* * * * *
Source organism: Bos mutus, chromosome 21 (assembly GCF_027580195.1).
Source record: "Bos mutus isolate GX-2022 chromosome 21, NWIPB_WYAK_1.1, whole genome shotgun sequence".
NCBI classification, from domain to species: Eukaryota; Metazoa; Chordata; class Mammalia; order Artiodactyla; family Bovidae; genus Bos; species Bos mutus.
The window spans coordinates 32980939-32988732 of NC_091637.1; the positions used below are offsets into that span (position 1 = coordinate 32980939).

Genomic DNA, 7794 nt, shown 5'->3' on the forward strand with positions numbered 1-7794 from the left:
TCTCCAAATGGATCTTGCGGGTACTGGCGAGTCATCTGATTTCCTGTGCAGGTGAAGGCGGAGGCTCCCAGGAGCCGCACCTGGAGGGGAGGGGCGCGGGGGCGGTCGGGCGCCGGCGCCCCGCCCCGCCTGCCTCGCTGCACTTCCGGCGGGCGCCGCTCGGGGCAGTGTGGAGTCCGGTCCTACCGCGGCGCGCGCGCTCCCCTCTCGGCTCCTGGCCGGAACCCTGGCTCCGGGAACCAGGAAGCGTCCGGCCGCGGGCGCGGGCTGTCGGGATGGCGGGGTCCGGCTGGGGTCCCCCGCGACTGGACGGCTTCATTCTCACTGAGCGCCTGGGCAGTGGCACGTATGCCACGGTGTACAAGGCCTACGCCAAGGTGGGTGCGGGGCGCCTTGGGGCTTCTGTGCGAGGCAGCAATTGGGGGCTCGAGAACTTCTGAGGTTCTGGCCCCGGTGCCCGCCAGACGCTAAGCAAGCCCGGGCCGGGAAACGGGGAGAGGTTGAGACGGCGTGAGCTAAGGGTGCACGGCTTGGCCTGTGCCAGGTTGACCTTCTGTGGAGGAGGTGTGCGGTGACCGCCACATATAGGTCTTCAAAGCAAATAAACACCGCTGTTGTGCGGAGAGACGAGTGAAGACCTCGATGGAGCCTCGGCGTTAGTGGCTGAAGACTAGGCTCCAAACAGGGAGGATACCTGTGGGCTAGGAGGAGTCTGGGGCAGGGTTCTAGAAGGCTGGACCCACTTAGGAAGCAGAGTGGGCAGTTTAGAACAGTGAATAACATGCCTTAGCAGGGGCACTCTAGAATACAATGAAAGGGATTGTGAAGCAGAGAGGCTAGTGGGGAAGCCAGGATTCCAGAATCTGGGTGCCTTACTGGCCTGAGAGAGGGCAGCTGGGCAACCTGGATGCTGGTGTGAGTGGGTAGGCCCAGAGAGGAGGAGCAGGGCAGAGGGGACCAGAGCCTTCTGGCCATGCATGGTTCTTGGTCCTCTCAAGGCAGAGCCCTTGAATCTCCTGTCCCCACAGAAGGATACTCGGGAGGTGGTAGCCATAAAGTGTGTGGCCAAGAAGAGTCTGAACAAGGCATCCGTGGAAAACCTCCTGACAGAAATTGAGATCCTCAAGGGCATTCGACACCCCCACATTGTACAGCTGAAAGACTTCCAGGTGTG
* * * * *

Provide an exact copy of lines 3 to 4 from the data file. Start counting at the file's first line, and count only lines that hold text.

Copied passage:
NCBI classification, from domain to species: Eukaryota; Metazoa; Chordata; class Mammalia; order Artiodactyla; family Bovidae; genus Bos; species Bos mutus.
The window spans coordinates 32980939-32988732 of NC_091637.1; the positions used below are offsets into that span (position 1 = coordinate 32980939).